Mark Sommerfeld, Policy Manager of the Association for Renewable Energy and Clean Technology (REA), said:
“Energy from Waste continues to have a crucial role to play within the context of the waste hierarchy and broader waste management system. Over the last two decades, energy from waste has meant that materials that were unable to be recycled have been actively diverted from landfill, resulting in significant reductions in both the methane and carbon emissions associated with waste management activities.
“Looking towards the future, innovation in the sector will also see it contribute to the decarbonisation of hard to treat sectors, with UK companies now developing commercial projects that turn rubbish into renewable transport fuels (including for aviation), heat and green chemicals. When combined with carbon capture and storage, the sector further provides a pathway to negative emissions, which sees carbon actively removed from the carbon cycle, identified as of critical strategic importance by the Climate Change Committee.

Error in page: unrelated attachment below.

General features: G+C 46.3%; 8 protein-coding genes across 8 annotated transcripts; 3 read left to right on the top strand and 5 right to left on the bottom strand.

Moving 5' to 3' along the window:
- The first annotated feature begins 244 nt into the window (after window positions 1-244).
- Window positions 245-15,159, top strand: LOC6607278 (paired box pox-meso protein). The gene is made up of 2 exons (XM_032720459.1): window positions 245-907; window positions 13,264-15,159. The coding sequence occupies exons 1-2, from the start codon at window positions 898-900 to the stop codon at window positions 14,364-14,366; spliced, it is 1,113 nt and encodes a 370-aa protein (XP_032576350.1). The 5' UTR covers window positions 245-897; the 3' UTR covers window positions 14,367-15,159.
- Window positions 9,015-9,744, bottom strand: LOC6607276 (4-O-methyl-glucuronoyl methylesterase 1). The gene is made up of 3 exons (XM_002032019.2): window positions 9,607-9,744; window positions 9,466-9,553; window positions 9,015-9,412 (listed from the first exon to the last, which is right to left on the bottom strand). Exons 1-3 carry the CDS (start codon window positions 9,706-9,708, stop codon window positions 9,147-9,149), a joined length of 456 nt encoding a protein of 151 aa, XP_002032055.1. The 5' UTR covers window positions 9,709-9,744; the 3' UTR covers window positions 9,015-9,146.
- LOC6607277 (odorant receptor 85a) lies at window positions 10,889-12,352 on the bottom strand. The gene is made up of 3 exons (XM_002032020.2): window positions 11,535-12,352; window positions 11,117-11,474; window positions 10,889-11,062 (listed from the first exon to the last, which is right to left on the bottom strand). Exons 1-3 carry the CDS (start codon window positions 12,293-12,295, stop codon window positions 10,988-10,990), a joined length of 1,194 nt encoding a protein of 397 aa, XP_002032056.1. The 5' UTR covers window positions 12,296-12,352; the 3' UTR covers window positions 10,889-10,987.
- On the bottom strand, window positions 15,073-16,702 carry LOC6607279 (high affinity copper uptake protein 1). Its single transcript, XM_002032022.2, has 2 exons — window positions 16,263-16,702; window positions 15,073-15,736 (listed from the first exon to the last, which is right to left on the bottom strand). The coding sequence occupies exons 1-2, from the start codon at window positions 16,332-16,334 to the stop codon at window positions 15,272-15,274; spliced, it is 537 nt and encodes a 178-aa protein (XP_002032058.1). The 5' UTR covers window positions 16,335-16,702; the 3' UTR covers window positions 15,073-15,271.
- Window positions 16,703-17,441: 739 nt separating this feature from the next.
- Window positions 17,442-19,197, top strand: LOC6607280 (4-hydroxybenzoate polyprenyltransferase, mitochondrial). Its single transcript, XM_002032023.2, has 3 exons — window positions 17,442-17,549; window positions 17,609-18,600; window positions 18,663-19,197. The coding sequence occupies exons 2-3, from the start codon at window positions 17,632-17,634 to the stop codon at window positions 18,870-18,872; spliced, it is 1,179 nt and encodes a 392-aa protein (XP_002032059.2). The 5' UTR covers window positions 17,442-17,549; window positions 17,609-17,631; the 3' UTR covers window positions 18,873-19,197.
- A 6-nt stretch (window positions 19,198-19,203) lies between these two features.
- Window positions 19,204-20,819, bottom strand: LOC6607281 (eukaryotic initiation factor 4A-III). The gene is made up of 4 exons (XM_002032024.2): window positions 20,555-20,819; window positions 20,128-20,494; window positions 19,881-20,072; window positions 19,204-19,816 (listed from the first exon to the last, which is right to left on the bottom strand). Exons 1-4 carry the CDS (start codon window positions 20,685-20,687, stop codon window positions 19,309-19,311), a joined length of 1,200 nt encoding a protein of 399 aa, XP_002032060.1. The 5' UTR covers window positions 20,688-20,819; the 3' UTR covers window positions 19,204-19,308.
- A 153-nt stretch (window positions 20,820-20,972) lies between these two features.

“Rather than calling for an end to energy from waste infrastructure, there needs to be cross stakeholder engagement on how a comprehensive waste management system, in line with the circular economy, can be delivered. This certainly includes increased government investment in recycling facilities and ambitious programmes to reduce waste volumes, but at the same time acknowledge that energy from waste will continue to play an important role in dealing with waste that can’t be recycled and would otherwise end up in the ground.”